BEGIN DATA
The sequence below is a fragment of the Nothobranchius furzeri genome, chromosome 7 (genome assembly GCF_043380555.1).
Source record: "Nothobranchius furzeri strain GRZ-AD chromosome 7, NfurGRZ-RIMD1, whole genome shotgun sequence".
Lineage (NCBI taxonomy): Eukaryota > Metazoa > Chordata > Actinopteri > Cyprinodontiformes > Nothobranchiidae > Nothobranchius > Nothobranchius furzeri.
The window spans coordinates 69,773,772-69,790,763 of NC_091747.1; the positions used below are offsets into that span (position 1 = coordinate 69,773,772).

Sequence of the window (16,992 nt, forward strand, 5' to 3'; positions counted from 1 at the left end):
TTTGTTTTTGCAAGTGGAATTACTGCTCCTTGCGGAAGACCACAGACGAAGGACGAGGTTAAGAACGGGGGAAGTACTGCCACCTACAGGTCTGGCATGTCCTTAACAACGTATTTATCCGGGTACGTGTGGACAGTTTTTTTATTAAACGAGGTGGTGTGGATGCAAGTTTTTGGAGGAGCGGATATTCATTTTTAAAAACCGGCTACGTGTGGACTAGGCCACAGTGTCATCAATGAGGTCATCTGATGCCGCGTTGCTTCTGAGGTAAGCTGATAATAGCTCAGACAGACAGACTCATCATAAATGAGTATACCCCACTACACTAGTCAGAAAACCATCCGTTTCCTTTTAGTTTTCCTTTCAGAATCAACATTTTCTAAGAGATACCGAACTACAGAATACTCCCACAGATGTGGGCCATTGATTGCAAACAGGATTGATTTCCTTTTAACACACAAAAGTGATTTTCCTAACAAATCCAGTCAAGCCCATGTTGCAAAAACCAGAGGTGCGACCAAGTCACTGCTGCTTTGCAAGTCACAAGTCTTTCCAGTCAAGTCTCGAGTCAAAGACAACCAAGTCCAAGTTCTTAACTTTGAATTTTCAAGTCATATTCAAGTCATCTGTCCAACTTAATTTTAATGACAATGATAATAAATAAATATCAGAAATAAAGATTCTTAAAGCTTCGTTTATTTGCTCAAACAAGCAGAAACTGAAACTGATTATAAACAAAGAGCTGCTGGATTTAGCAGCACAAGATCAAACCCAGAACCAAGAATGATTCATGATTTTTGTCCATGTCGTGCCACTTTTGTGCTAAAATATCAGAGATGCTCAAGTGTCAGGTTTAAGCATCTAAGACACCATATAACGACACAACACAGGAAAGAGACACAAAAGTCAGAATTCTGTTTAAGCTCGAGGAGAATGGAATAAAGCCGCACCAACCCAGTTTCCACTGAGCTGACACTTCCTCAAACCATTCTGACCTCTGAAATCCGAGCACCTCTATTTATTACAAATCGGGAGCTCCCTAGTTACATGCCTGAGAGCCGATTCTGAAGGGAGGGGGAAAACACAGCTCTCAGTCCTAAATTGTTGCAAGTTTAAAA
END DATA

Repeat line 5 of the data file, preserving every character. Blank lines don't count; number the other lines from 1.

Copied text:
Sequence of the window (16,992 nt, forward strand, 5' to 3'; positions counted from 1 at the left end):